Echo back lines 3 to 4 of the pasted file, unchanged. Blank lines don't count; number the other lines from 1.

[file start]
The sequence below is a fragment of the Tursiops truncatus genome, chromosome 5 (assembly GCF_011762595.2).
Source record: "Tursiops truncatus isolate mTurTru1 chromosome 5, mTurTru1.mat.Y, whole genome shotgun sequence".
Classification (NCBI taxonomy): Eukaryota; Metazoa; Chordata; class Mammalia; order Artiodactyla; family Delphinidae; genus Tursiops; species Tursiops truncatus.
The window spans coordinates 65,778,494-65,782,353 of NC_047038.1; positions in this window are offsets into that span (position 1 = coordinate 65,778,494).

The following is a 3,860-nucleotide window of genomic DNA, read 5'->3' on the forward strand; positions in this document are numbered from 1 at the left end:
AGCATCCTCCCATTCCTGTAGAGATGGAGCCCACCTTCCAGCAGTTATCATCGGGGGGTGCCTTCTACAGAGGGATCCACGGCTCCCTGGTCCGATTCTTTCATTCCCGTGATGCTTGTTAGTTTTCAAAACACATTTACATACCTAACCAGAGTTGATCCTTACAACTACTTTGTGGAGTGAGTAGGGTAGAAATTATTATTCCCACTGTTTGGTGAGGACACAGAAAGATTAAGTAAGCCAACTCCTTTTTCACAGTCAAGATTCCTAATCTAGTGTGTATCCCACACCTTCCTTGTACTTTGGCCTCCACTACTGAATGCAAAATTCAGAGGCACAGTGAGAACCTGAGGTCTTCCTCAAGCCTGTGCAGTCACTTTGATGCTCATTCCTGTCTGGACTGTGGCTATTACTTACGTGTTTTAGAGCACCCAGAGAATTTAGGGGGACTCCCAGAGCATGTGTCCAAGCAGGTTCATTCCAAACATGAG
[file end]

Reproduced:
Classification (NCBI taxonomy): Eukaryota; Metazoa; Chordata; class Mammalia; order Artiodactyla; family Delphinidae; genus Tursiops; species Tursiops truncatus.
The window spans coordinates 65,778,494-65,782,353 of NC_047038.1; positions in this window are offsets into that span (position 1 = coordinate 65,778,494).